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dc.contributor.authorGonzalez-Perez, Maria Paz
dc.contributor.authorO'Connell, Olivia
dc.contributor.authorLin, Rongheng
dc.contributor.authorSullivan, W. Matthew
dc.contributor.authorBell, Jeanne E.
dc.contributor.authorSimmonds, Peter
dc.contributor.authorClapham, Paul R.
dc.date2022-08-11T08:09:40.000
dc.date.accessioned2022-08-23T16:39:42Z
dc.date.available2022-08-23T16:39:42Z
dc.date.issued2012-03-15
dc.date.submitted2012-08-27
dc.identifier.citationRetrovirology. 2012 Mar 15;9:20. <a href="http://dx.doi.org/10.1186/1742-4690-9-20" target="_blank">Link to article on publisher's site</a>
dc.identifier.issn1742-4690 (Linking)
dc.identifier.doi10.1186/1742-4690-9-20
dc.identifier.pmid22420378
dc.identifier.urihttp://hdl.handle.net/20.500.14038/39530
dc.description.abstractBACKGROUND: Transmitted HIV-1 clade B or C R5 viruses have been reported to infect macrophages inefficiently, while other studies have described R5 viruses in late disease with either an enhanced macrophage-tropism or carrying envelopes with an increased positive charge and fitness. In contrast, our previous data suggested that viruses carrying non-macrophage-tropic R5 envelopes were still predominant in immune tissue of AIDS patients. To further investigate the tropism and charge of HIV-1 viruses in late disease, we evaluated the properties of HIV-1 envelopes amplified from immune and brain tissues of AIDS patients with neurological complications. RESULTS: Almost all envelopes amplified were R5. There was clear compartmentalization of envelope sequences for four of the five subjects. However, strong compartmentalization of macrophage-tropism in brain was observed even when brain and immune tissue envelope sequences were not segregated. R5 envelopes from immune tissue of four subjects carried a higher positive charge compared to brain envelopes. We also confirm a significant correlation between macrophage tropism and sensitivity to soluble CD4, a weak association with sensitivity to the CD4 binding site antibody, b12, but no clear relationship with maraviroc sensitivity. CONCLUSIONS: Our study shows that non-macrophage-tropic R5 envelopes carrying gp120s with an increased positive charge were predominant in immune tissue in late disease. However, highly macrophage-tropic variants with lower charged gp120s were nearly universal in the brain. These results are consistent with HIV-1 R5 envelopes evolving gp120s with an increased positive charge in immune tissue or sites outside the brain that likely reflect an adaptation for increased replication or fitness for CD4+ T-cells. Our data are consistent with the presence of powerful pressures in brain and in immune tissues selecting for R5 envelopes with very different properties; high macrophage-tropism, sCD4 sensitivity and low positive charge in brain and non-macrophage-tropism, sCD4 resistance and high positive charge in immune tissue.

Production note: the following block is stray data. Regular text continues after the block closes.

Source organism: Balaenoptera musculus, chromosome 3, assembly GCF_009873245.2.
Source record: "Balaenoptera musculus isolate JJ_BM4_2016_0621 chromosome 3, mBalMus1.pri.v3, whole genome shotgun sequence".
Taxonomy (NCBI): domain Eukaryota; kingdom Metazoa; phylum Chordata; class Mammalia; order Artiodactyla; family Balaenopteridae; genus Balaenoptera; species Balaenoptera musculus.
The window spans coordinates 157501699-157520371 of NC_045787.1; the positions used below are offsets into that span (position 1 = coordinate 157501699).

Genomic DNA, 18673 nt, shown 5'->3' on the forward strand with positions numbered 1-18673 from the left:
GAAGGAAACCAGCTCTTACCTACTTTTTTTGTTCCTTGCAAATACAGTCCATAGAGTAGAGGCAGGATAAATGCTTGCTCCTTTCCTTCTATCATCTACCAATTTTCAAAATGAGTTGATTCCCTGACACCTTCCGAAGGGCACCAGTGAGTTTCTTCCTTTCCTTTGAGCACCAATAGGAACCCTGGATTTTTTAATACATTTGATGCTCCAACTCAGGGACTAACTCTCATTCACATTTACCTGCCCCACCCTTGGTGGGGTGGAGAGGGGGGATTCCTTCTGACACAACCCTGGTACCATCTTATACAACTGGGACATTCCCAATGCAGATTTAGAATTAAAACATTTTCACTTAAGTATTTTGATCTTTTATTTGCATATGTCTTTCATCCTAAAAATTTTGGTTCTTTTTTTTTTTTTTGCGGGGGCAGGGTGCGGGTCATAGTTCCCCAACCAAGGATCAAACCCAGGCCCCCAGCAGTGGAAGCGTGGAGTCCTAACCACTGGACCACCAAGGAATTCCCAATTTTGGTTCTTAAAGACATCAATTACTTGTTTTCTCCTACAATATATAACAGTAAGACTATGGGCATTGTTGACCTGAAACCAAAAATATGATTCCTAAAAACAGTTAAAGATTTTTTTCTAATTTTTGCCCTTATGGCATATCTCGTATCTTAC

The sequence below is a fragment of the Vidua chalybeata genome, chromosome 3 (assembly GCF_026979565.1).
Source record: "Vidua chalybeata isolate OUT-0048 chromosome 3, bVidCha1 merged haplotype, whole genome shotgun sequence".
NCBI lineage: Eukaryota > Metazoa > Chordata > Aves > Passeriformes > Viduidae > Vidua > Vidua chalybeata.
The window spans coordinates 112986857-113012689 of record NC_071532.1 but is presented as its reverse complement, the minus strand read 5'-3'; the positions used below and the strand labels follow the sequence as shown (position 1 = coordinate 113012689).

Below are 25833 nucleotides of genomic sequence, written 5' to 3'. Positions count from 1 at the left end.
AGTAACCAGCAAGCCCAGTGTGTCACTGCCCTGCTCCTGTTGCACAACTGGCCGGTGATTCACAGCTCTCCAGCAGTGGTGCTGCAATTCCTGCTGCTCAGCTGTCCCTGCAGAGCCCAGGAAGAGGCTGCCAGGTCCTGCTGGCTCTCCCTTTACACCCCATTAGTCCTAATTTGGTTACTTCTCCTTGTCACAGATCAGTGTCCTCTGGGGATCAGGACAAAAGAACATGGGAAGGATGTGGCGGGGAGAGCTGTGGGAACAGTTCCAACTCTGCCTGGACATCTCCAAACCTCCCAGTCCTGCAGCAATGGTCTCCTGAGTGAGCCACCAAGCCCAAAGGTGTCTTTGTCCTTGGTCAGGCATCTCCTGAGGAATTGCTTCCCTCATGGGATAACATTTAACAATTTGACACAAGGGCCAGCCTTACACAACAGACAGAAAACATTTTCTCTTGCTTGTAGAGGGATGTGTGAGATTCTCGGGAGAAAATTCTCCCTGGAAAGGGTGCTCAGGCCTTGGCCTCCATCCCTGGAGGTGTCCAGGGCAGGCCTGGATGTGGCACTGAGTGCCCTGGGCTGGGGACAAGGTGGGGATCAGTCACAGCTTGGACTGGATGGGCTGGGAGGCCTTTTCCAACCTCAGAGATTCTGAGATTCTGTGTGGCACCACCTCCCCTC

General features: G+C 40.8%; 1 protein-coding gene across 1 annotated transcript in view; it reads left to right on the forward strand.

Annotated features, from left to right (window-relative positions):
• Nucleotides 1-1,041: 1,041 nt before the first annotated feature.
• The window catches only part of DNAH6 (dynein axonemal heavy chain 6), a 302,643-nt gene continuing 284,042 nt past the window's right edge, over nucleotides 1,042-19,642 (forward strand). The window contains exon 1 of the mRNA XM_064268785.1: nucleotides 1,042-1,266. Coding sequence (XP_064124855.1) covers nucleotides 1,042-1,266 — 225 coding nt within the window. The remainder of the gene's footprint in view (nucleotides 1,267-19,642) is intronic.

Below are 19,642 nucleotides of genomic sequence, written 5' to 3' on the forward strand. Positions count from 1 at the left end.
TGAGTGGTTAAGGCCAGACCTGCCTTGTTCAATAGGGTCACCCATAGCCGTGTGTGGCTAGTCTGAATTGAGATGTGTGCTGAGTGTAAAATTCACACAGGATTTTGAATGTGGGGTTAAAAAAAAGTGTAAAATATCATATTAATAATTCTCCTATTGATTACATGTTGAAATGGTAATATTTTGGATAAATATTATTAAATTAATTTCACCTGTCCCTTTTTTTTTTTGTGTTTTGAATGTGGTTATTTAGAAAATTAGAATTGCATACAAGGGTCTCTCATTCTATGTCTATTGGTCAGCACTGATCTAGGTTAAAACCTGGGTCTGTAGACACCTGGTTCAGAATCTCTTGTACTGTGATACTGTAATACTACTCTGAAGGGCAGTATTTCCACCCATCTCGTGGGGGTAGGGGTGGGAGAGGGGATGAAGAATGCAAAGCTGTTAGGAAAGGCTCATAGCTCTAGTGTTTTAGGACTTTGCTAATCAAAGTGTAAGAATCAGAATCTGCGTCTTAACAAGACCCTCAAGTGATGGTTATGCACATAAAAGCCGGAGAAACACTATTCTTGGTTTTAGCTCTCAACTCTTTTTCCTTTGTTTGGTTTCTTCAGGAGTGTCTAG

dc.language.isoen_US
dc.relation<a href="http://www.ncbi.nlm.nih.gov/entrez/query.fcgi?db=pubmed&cmd=Retrieve&list_uids=22420378&dopt=Abstract">Link to Article in PubMed</a>
dc.rights© 2012 Gonzalez-Perez et al; licensee BioMed Central Ltd. This is an Open Access article distributed under the terms of the Creative Commons Attribution License (http://creativecommons.org/licenses/by/2.0), which permits unrestricted use, distribution, and reproduction in any medium, provided the original work is properly cited.